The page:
I was going to lead this section with an “actions speak louder than words” joke, but, as it turns out, it literally does not apply to custom Siri responses. Still, the underlying sentiment holds true: I think the best way to understand the power of Shortcuts and Siri in iOS 12 is by playing around with actual examples of custom shortcuts.
Below, you’ll find a series of shortcuts I’ve put together specifically for this review. Most of them can be downloaded for free; the more advanced ones are exclusive to Club MacStories members and they will be shared in our newsletter later this week. For the sake of clarity and context, I’ve included short video demonstrations for nearly every shortcut.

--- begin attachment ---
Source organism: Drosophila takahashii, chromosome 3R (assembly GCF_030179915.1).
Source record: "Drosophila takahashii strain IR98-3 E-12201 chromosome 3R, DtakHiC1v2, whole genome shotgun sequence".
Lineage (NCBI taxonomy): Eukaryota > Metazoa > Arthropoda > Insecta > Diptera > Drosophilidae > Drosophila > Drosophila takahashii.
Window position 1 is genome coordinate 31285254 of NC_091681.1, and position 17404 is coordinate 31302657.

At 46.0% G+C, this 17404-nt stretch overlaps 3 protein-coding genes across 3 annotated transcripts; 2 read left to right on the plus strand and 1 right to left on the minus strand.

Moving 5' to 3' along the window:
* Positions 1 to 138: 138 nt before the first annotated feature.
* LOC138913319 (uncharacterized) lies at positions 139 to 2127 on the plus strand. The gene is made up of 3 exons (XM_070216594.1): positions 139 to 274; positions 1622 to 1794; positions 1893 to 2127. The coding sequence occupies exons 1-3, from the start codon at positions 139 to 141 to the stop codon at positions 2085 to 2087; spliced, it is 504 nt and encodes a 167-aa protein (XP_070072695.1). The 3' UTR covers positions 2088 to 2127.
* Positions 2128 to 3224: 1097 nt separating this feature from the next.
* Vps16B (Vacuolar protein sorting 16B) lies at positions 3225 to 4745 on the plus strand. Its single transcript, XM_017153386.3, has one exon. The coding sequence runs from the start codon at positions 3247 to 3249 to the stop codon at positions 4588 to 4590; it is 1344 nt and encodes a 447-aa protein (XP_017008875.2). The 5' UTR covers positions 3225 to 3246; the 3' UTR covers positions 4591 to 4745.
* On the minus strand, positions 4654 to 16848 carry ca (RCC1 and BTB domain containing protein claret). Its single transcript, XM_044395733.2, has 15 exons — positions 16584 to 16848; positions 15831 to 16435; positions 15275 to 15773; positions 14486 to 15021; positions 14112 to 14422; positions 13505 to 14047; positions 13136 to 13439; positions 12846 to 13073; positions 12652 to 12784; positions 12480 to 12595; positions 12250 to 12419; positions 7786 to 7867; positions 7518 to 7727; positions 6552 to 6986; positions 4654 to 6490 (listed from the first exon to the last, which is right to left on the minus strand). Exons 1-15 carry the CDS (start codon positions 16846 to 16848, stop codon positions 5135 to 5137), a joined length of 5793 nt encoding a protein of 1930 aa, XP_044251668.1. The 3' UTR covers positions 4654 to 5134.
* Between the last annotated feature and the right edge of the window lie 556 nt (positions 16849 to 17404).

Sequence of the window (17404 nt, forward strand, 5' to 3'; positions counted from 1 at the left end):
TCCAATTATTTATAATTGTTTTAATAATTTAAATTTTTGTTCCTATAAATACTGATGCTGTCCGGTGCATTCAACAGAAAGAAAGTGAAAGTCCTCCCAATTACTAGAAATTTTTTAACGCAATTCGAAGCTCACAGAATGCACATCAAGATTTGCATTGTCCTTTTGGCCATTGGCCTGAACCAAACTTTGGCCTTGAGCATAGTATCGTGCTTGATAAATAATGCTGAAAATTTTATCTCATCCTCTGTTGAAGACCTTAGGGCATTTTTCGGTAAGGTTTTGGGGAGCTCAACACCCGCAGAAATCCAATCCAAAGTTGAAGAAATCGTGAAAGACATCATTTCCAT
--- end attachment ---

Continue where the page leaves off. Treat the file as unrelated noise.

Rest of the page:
Do Not Disturb Menu
Using the new Do Not Disturb integration in iOS 12, this shortcut lets you silence notifications, choosing from three different options in a menu: until manually turned off, until the end of a calendar event, or until a specific time. Essentially, it replicates the features available in Control Center, albeit with better Calendar integration and the ability to run it in a widget.
Unlike Control Center, this shortcut can fetch multiple calendar events occurring on the current day (but not ones that have already passed) and ask you to pick one. The end time of the selected calendar event will be used as the expiration time for Do Not Disturb.
Additionally, you can build your own series of hours of the day when you typically want Do Not Disturb to be disabled. This is done using a ‘List’ action combined with ‘Choose From List’. Once enabled, the shortcut will also tell you when Do Not Disturb is set to expire.
I’ve been using this shortcut to activate Do Not Disturb in different ways from the widget, and I like how the calendar event picker lets me choose between multiple upcoming events.